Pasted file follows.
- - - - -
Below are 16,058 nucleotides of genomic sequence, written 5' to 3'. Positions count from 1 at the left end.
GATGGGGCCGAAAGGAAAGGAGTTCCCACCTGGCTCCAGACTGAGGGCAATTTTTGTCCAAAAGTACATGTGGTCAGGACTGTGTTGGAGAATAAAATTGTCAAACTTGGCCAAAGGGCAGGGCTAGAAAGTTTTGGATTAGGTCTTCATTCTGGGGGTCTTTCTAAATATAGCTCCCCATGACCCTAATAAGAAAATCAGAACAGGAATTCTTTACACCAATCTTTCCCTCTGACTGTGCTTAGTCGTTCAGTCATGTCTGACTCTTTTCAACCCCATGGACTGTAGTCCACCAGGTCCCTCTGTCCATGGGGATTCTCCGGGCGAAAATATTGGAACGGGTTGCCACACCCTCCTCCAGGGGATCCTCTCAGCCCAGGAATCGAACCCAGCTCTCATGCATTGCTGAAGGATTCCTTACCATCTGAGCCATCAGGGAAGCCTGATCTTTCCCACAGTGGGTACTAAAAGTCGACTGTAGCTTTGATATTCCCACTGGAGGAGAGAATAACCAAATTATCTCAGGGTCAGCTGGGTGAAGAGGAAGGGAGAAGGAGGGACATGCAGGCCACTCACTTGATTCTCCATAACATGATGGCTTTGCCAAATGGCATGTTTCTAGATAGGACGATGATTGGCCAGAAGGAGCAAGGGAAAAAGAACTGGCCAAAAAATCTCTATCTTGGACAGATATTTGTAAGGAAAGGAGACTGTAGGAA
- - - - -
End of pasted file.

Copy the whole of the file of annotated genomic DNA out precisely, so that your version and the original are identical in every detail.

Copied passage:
Below are 16,058 nucleotides of genomic sequence, written 5' to 3'. Positions count from 1 at the left end.
GATGGGGCCGAAAGGAAAGGAGTTCCCACCTGGCTCCAGACTGAGGGCAATTTTTGTCCAAAAGTACATGTGGTCAGGACTGTGTTGGAGAATAAAATTGTCAAACTTGGCCAAAGGGCAGGGCTAGAAAGTTTTGGATTAGGTCTTCATTCTGGGGGTCTTTCTAAATATAGCTCCCCATGACCCTAATAAGAAAATCAGAACAGGAATTCTTTACACCAATCTTTCCCTCTGACTGTGCTTAGTCGTTCAGTCATGTCTGACTCTTTTCAACCCCATGGACTGTAGTCCACCAGGTCCCTCTGTCCATGGGGATTCTCCGGGCGAAAATATTGGAACGGGTTGCCACACCCTCCTCCAGGGGATCCTCTCAGCCCAGGAATCGAACCCAGCTCTCATGCATTGCTGAAGGATTCCTTACCATCTGAGCCATCAGGGAAGCCTGATCTTTCCCACAGTGGGTACTAAAAGTCGACTGTAGCTTTGATATTCCCACTGGAGGAGAGAATAACCAAATTATCTCAGGGTCAGCTGGGTGAAGAGGAAGGGAGAAGGAGGGACATGCAGGCCACTCACTTGATTCTCCATAACATGATGGCTTTGCCAAATGGCATGTTTCTAGATAGGACGATGATTGGCCAGAAGGAGCAAGGGAAAAAGAACTGGCCAAAAAATCTCTATCTTGGACAGATATTTGTAAGGAAAGGAGACTGTAGGAA